Phenomenal actor, Joe Morton, who won the Primetime Emmy Award for Outstanding Guest Actor in a drama series, for his role as Eli Pope in “Scandal,” told Caribbean Life in an exclusive interview that he was happy for British-born actor, Idris Elba, who made his directorial début with the film “Yardie,” premiered to a sold-out audience at the Caribbean Film Series — A 5th Anniversary Festival at the Brooklyn Academy of Music (BAM), on Thursday, March 14.
“I hope it goes well. I am sure it will,” assured Morton, who opined during a conversation at the opening night reception at MOCADA Museum on Hanson Place, that the festival is obviously a manifestation of years of work and art.
“I think that anytime, any part of the arts finally find its support and begins to grow, it’s a good thing, so I think this is obviously a manifestation of years of work and many years of art, and it’s growing, that’s a good thing.”
Daughter, Hopi Noël Morton, a film consultant, brought along the Harlem-born stage, television, and film thespian, who is heating up CBS Network, in the series “God Friended Me.”
The “Terminator 2,” and “American Gangster” actor, expressed pleasure in working with producer, Shonda Rhimes, and the cast and crew of “Scandal” for five and a half years, and described his run as one of the highlights of his career.
He directed the 16th episode in the last season of “Scandal,” and two episodes of “God Friended Me,” that was picked up for two more seasons.
He praised his daughter, Hopi, saying she has always consulted and helped people grow. “She is doing exactly what she wants to do,” he said.” “The arts, has been a part of our family since my kids were born, so I am not surprised that she has done so well. This is terrific,” he said of Hopi, incoming CEO of the Alacran Group, an outfit that empowers young women in Jamaica through sustained programs.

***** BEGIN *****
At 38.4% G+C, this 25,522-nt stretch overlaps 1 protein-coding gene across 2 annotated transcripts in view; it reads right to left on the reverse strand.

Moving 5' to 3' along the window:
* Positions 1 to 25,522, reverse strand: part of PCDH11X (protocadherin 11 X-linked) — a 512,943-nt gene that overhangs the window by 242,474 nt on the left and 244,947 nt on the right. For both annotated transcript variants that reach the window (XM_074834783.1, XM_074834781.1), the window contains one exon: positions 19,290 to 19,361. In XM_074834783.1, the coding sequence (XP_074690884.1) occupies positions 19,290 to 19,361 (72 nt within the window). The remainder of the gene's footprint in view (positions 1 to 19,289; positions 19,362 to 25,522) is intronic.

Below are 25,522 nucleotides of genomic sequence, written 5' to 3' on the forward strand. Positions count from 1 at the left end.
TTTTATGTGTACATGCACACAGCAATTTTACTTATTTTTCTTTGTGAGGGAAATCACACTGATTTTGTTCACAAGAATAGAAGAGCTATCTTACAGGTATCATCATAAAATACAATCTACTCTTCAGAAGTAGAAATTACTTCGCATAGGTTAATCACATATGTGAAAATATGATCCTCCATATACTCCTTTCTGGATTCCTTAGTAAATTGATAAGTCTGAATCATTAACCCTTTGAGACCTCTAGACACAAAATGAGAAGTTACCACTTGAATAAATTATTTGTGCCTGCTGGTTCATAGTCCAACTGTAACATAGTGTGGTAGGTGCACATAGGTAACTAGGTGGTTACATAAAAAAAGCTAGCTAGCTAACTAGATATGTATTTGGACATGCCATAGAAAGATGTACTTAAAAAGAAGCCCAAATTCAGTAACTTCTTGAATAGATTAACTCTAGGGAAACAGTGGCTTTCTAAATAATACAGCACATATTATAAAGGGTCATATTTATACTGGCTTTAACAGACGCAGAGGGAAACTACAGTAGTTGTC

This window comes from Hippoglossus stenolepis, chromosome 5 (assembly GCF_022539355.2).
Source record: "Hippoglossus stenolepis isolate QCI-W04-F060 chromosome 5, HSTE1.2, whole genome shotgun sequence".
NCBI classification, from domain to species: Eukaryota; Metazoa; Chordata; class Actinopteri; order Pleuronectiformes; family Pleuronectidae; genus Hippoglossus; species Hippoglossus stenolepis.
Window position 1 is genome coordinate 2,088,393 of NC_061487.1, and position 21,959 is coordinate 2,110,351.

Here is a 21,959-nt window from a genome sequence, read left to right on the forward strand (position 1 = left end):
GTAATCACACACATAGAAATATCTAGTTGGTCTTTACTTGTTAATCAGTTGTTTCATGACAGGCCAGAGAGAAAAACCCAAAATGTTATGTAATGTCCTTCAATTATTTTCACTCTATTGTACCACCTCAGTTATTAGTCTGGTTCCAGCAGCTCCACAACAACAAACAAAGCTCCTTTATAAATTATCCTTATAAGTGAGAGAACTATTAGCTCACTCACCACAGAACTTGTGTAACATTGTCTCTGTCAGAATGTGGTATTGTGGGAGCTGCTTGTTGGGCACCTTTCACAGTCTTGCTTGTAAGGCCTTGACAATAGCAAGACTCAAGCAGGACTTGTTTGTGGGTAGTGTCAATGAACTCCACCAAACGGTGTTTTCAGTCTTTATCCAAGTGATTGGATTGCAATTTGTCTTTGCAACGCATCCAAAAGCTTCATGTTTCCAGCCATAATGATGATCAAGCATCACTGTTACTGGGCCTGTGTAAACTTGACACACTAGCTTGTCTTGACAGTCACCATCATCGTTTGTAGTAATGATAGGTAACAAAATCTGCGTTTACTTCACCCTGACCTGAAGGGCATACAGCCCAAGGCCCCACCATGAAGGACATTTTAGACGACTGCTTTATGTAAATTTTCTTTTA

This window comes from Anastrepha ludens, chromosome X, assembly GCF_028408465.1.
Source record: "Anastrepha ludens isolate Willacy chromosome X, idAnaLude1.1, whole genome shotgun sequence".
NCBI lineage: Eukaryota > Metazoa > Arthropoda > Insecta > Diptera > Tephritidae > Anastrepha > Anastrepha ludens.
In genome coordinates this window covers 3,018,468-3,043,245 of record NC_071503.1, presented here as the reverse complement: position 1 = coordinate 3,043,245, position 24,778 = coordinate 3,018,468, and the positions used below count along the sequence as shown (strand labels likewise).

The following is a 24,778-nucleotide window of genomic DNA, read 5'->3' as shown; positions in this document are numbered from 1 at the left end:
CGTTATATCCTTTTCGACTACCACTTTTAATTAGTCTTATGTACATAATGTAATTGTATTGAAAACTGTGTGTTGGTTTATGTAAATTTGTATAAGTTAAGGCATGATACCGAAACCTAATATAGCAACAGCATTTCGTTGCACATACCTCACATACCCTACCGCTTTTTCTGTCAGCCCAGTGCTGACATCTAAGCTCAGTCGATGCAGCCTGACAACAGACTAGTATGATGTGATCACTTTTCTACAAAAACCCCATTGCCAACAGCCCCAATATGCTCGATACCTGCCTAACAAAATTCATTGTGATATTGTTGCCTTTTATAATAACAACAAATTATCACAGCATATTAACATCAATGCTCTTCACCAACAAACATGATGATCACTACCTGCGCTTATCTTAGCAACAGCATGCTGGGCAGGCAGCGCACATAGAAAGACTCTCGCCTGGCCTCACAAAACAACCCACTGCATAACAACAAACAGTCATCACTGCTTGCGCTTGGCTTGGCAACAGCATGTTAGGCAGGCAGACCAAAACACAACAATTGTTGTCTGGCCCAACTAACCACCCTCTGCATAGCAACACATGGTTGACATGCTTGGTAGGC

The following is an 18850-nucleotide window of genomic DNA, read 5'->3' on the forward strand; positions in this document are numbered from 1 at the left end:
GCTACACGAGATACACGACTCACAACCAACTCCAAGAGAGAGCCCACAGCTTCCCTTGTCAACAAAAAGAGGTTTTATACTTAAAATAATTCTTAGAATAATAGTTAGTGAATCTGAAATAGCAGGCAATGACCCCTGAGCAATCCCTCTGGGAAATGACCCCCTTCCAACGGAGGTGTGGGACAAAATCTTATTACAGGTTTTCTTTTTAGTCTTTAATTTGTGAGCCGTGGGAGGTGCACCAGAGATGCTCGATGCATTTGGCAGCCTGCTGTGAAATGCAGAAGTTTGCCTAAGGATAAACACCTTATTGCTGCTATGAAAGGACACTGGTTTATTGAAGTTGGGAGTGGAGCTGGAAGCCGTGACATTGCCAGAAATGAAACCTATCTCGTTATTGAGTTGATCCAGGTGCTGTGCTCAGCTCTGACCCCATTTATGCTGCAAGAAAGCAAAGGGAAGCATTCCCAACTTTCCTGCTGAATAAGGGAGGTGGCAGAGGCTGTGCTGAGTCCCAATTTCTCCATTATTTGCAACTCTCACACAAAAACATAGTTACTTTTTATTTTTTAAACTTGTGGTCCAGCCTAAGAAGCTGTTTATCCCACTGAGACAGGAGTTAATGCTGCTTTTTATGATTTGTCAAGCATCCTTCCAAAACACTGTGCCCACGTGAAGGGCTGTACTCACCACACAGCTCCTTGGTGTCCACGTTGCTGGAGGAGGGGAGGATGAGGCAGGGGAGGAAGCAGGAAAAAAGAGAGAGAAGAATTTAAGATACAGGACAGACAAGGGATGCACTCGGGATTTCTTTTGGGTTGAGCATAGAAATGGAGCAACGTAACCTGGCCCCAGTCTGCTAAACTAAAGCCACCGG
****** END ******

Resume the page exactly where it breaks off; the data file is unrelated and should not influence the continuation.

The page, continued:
Hopi Morton worked with Jason Jeffers and Romola Lucas (Third Horizon, a Miami-based collective of Caribbean creatives), through their process of coming together to launch a new enterprise to present films from the Caribbean and the diaspora.
She asserted that it was important to have her dad at the event, because he is a pioneer in the industry, as a person of color, and a black man, and “I think that’s what the important connection is.”
“They are pioneering a new generation of Caribbean filmmakers and arts in the larger picture, not just within our subcultures, but taking maybe, what some of us, do, see, feel, and hear, and brining that to a larger viewership, and I think that is what my father has done as a pioneer, in the larger spectrum of television and film. I think that is an important connection to make.”
Hopi Morton, who viewed “Yardie,” before traveling back to Miami, where she is part of the Third Horizon, of which Romola Lucas is co-executive director, said she cannot wait for this collaboration to be Miami, and the Caribbean where she is helping with public screenings, particularly in Jamaica, where she works with a foundation helping with public screenings, while connecting with local theaters there.